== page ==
PANTHERS GET THEIR SCOREBOARD: County Tourism Taxes to Pay for New HD Scoreboard for 20th Season

May 13, 2013

PANTHERS GO FOR COUNTY FUNDS: Team Looks for New Scoreboard as NHL Promises Return of Draft, All-Star Game to Sunrise ... County Auditor Questions Team

TWITTER: @GeorgeRichards

-- First photo below is courtesy of the Panthers and part of their presentation to the Broward County Commission.

-- Second image is from the Panthers and the events they say they will bring to Sunrise and their take on the economic impact. These are their numbers, not mine.

PANTHERS LOOK FOR SCOREBOARD MONEY FROM COUNTY

The Panthers go before the Broward County Commission on Tuesday as they try to get a much-needed scoreboard for the Sunrise arena.

Michael Yormark says the Panthers can get a state-of-the-art board and a new master control center for $4.2 million.

If the county agrees to pay for the scoreboard, it will be in place by this coming season.

If they don't ...

"We've put enough money into the building,'' Yormark said, adding the team is spending $1 million to replace the original flooring in the main concourse this summer.

"We're not in the position to buy one. If the scoreboard just collapses next year, which I'm sure it will, we just won't have a scoreboard.''

Yormark said Monday that an NHL rep will be with him at Tuesday's commission meeting in Fort Lauderdale.

Why?

To tell the commissioners that if the scoreboard is approved, the NHL promises to bring the draft to Sunrise within the next three years.

It will also put Sunrise back in the mix for a future All-Star Weekend.

Yormark said Monday that while Sunrise wouldn't be at the top of Gary Bettman's All-Star list, the Panthers would be near the top if the commission approves the money.

High-profile regular season college basketball as well as NCAA and Conference USA men and women's basketball tournaments are also on Yormark's radar for the arena.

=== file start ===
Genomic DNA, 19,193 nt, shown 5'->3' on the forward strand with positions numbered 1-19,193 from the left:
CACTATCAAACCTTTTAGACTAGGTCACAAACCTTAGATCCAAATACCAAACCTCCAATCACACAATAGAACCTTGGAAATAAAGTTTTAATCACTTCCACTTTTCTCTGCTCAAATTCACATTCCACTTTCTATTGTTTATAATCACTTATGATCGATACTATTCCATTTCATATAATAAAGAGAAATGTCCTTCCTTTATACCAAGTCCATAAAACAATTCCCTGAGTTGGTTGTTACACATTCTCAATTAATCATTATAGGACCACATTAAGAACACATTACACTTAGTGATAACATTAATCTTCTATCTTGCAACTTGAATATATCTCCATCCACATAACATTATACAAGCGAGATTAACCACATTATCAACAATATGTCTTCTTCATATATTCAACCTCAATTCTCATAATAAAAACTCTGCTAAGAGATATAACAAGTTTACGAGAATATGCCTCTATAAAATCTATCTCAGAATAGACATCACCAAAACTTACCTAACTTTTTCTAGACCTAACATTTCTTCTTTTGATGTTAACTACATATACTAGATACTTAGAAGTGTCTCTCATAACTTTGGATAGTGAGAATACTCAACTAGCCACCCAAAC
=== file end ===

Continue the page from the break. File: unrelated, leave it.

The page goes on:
The Panthers hosted the All-Star Game in 2003 and are thought to be down on the list to host again just because so many other markets want it. That could change on Tuesday.

Yormark also said the Panthers would bid for the NCAA's Frozen Four.

"Our proposal is to bring value back to Broward County and to our hoteliers,'' Yormark said. "Hopefully the commissioners see that in good faith. We're not just trying to take money. We're trying to bring money and business back to Broward County.''

The Panthers will have to contend with county auditor Evan Lukic who will speak before the Panthers get up to the dais.

Lukic told me that the team should pay for such an upgrade themselves.

"They are responsible for replacing the scoreboard,'' Lukic said. "We are not. They have other means in which to pay for it.''

Lukic is also going to report to the commission that the Panthers haven't lived up to their contract as far as keeping reserve funds paid up.

Lukic contends the AOC overpaid the Panthers by $4.2 million on arena returns yet underfunded its reserve accounts.

Yormark and the Panthers aren't arguing Lukic's finding but say it's simply an "internal accounting issue" that doesn't affect how the Panthers pay the county or does business.

According to Lukic, one account that should have $2 million actually has a balance of just $163.81. Another account should have $3.3 million; Lukic says the balance is $6,712.41.

"It's set up so the AOC would always have sufficient funds,'' Yormark said. "This is just semantics. Have we ever missed a payment? No. Have we always met our obligations? Yes. There are no issues here. We haven't missed a payment on anything for 15 years.''

Writes Lukic: "Although the AOC has historically paid its obligations to the County on time, AOC has not properly funded the reserve accounts. This violates the Agreement, reduces the security for required payments to the County and reduces the ability of the AOC to fund additions and capital repairs.''

As far as paying for the scoreboard goes, Yormark says that bill should go to the county.

The Panthers, in the middle of a 30-year lease with the county, have the same scoreboard the arena opened with in 1998.

The new scoreboard would feature super-sized high definition screens sandwiched between two LCD ribbon rings.

The arena, Yormark says, desperately needs the upgraded video and audio capability.

"We have puts tens of millions of dollars into this building since it has opened,'' Yormark said.

"The county has not put one dollar into this building as a gift or as capital improvement. Not one. We've taken loans out, but we're responsible for those. It's their building. They own it.

"The scoreboard is a permanent fixture. If the Florida Panthers leave tomorrow, we couldn't take it with us. We've been a great partner. They haven't had to put any money into this building in 15 years.''

The current scoreboard has had a number of malfunctions over the past few seasons and Yormark said spare parts are growing scarce.


PANTHERS GO FOR COUNTY FUNDS: Team Looks for New Scoreboard as NHL Promises Return of Draft, All-Star Game to Sunrise ... County Auditor Questions Team

PANTHERS GO FOR COUNTY FUNDS: Team Looks for New Scoreboard as NHL Promises Return of Draft, All-Star Game to Sunrise ... County Auditor Questions Team